I’m guessing these words that Michael would recite with great eloquence at Oxford made a big and lasting impact because I just saw them in Las Vegas at the Michael Jackson One Cirque du Soleil show in giant letters.

At the Oxford speech, he went on. “To all of you tonight who feel let down by your parents, I ask you to let down your disappointment. To all of you tonight who feel cheated by your fathers or mothers, I ask you not to cheat yourself further. And to all of you who wish to push your parents away, I ask you to extend your hand to them instead. I am asking you, I am asking myself, to give our parents the gift of unconditional love, so that they too may learn how to love from us, their children. So that love will finally be restored to a desolate and lonely world.”

FROM HERE he veered to Biblical prophecy. Michael was a religious man and he and I often discussed the Bible together. I tried to capture the spirit of our conversations about Biblical prophecy.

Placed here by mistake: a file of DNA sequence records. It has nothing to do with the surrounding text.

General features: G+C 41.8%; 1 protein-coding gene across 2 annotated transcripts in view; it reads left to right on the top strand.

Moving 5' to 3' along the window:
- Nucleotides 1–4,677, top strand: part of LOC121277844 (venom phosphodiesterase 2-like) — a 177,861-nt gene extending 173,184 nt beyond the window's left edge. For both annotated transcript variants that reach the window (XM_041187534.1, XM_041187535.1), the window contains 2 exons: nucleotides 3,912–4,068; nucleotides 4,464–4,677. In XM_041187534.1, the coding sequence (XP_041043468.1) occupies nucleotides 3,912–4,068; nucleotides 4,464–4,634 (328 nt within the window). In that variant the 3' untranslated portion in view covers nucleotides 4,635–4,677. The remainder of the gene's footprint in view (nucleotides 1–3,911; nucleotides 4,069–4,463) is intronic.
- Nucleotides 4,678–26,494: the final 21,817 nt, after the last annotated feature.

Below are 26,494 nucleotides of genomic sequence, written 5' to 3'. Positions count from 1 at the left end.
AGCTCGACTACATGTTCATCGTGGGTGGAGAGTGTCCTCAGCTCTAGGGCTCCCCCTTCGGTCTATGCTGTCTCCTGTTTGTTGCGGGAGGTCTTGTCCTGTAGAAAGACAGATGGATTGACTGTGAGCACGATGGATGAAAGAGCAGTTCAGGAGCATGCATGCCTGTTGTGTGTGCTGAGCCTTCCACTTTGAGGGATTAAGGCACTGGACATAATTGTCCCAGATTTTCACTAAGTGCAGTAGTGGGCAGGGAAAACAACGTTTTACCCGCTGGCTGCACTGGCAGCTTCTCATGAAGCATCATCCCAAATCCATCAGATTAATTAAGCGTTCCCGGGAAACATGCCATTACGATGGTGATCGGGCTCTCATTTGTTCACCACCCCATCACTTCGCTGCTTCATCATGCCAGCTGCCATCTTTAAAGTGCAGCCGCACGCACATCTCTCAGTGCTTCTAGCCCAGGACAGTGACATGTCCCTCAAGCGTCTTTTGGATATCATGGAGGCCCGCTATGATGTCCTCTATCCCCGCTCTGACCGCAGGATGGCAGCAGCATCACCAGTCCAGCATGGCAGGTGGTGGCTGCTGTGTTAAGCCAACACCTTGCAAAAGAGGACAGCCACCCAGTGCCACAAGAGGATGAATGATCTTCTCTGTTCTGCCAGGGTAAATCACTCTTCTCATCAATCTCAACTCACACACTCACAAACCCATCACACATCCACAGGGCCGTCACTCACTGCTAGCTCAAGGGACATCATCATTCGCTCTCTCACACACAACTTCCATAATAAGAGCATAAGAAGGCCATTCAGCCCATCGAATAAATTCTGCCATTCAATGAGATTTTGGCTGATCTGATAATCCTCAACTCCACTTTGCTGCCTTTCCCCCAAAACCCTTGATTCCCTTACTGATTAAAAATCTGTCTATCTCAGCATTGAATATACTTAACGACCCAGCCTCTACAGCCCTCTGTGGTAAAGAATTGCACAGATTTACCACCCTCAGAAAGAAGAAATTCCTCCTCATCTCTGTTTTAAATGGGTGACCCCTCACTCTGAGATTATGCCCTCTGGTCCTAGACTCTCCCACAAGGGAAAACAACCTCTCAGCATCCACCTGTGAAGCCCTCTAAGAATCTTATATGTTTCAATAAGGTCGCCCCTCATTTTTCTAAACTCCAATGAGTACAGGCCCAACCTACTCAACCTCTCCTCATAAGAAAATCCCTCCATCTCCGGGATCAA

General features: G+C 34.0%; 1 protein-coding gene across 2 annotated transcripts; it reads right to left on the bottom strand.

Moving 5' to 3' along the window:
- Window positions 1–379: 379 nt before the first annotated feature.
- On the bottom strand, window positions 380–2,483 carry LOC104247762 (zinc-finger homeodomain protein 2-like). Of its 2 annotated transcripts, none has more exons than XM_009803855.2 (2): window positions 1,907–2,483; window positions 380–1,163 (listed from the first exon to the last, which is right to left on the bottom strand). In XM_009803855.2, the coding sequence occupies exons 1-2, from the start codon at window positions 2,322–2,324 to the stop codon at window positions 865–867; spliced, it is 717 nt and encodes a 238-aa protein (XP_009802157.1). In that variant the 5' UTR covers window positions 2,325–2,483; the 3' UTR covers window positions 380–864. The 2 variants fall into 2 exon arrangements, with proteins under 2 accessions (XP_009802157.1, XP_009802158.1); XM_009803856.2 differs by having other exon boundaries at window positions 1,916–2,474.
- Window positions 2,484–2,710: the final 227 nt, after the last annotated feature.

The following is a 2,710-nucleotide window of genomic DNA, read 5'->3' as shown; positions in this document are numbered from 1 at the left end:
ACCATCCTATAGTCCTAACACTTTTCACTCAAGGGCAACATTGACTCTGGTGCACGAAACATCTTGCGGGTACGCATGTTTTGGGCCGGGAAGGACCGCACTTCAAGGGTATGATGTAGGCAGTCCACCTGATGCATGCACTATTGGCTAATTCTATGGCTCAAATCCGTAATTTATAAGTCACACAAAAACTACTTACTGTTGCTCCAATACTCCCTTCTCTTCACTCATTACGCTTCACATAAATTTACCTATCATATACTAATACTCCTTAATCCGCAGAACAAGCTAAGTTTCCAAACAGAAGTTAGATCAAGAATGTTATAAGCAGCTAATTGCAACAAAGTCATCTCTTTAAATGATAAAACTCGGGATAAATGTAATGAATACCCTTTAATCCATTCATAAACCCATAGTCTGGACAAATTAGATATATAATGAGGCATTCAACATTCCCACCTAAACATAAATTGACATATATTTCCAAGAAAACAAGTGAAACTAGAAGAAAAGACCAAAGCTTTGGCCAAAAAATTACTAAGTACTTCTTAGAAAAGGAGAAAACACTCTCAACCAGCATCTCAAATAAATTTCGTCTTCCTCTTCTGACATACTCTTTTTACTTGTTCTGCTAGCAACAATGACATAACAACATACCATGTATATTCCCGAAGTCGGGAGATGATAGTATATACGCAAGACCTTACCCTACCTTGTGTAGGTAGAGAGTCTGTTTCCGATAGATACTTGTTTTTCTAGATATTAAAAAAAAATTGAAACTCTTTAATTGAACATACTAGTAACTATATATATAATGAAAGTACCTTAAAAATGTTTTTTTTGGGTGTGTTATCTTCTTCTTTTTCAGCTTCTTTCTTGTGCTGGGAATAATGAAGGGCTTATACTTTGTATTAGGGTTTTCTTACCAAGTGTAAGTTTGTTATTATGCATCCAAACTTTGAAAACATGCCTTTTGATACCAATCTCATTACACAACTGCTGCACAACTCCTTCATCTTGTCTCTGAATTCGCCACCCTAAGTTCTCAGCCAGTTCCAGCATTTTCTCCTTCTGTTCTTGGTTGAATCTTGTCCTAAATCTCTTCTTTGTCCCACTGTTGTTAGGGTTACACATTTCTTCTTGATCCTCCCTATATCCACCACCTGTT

“Shmuley once mentioned to me an ancient Biblical prophecy which says that a new world and a new time would come, when ‘the hearts of the parents would be restored through the hearts of their children.’ My friends, we are that world, we are those children.

“Mahatma Gandhi said: ‘The weak can never forgive. Forgiveness is the attribute of the strong.’ Tonight, be strong. Beyond being strong, rise to the greatest challenge of all – to restore that broken covenant. We must all overcome whatever crippling effects our childhoods may have had on our lives and in the words of Jesse Jackson, forgive each other, redeem each other and move on.”